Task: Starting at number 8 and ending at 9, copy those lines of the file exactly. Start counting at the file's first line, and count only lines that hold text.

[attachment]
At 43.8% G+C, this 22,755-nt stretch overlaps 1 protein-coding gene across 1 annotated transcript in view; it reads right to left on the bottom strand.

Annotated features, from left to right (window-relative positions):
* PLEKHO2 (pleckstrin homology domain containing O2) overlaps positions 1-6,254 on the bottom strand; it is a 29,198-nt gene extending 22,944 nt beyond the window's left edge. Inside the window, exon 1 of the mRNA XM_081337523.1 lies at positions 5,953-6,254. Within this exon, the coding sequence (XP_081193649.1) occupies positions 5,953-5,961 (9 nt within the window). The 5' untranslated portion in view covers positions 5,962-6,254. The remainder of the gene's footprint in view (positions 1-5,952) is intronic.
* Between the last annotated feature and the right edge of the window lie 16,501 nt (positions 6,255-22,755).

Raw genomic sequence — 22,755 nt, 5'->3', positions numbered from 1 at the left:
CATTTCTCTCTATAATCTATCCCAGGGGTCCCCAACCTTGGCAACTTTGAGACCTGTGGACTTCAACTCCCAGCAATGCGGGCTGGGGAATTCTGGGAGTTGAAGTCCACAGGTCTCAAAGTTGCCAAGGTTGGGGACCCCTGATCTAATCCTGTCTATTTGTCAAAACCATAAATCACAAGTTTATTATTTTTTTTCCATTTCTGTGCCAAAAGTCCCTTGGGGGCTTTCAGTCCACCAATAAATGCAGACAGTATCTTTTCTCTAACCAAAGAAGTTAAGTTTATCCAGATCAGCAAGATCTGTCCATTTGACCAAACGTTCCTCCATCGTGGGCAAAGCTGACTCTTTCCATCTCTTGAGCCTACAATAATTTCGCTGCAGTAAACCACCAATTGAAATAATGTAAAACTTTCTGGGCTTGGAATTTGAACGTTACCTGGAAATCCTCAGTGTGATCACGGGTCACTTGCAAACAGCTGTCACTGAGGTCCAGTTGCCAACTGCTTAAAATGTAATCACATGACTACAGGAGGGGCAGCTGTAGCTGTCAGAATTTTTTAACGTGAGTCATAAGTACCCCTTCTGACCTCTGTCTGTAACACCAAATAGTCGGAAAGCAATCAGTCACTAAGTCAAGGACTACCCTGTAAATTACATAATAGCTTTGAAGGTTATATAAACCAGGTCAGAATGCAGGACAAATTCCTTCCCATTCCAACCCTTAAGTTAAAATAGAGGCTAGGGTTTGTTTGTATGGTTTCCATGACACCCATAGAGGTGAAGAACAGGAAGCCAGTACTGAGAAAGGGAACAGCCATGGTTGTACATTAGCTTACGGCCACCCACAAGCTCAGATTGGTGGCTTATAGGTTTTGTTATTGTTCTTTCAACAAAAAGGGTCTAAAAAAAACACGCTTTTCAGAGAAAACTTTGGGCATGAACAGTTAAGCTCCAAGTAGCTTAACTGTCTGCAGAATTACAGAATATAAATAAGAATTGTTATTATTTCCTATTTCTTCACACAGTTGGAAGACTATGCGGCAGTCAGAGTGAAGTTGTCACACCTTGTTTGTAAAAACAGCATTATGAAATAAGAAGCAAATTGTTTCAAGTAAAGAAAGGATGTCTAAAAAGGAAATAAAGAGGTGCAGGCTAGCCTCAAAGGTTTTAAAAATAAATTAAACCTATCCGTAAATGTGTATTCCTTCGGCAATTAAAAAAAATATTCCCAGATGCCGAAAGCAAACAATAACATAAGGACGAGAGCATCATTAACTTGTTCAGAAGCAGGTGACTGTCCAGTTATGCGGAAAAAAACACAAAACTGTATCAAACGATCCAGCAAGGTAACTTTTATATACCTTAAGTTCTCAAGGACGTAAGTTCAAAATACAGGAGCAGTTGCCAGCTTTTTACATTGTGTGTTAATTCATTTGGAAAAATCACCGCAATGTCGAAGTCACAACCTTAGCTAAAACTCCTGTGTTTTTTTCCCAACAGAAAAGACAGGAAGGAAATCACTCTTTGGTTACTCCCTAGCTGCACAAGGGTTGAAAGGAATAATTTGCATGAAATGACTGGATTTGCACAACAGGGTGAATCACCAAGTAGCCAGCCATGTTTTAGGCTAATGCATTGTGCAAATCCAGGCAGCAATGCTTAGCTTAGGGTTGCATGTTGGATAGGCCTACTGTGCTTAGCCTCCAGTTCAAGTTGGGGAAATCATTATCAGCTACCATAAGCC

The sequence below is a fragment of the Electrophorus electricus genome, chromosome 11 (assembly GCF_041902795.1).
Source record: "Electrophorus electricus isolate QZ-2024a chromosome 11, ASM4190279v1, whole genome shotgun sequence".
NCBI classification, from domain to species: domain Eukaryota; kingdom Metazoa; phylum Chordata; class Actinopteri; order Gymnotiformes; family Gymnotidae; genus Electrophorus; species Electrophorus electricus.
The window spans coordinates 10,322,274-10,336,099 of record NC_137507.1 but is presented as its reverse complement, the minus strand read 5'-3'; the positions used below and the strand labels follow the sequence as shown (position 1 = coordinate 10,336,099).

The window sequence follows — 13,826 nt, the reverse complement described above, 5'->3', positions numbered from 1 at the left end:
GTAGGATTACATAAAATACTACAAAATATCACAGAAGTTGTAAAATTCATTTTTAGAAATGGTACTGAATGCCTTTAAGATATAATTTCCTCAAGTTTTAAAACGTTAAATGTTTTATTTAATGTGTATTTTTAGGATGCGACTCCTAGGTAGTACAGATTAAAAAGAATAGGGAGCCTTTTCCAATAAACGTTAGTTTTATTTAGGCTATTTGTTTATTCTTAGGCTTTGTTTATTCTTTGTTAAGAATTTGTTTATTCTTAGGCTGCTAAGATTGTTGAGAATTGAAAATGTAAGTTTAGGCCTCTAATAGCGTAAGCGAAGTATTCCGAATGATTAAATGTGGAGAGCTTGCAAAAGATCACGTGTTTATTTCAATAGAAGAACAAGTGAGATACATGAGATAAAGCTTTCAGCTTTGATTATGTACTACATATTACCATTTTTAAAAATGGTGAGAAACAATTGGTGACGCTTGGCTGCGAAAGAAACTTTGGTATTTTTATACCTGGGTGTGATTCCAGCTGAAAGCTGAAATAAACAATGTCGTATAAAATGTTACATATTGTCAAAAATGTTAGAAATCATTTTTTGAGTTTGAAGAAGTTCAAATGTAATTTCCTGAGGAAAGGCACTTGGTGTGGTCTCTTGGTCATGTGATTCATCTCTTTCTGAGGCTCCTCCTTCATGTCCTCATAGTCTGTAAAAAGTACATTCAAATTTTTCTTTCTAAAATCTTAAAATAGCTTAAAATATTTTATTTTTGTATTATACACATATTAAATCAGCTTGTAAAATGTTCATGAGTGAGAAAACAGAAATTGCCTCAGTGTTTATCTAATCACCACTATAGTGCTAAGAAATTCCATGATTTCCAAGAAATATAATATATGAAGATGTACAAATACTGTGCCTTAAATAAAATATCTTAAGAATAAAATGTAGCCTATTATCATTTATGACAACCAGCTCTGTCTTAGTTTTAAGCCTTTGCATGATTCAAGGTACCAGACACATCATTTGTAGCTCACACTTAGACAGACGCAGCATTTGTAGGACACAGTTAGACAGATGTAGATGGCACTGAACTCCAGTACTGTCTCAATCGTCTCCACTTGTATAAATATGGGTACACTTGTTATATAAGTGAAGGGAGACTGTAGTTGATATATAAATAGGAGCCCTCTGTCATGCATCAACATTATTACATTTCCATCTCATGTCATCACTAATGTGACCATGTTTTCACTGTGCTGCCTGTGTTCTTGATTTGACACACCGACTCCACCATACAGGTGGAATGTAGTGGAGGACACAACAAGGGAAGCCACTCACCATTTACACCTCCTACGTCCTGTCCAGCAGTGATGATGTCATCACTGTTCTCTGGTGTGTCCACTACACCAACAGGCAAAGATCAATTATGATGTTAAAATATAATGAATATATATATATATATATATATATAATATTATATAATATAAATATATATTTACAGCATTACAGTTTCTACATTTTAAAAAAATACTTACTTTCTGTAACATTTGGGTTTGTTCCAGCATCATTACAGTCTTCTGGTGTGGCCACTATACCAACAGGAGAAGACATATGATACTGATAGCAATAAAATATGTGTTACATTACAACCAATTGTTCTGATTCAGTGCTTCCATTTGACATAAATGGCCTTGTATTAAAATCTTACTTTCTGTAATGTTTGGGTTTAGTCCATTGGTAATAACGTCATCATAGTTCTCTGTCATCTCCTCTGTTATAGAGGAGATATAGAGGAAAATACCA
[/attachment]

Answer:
Source record: "Electrophorus electricus isolate QZ-2024a chromosome 11, ASM4190279v1, whole genome shotgun sequence".
NCBI classification, from domain to species: domain Eukaryota; kingdom Metazoa; phylum Chordata; class Actinopteri; order Gymnotiformes; family Gymnotidae; genus Electrophorus; species Electrophorus electricus.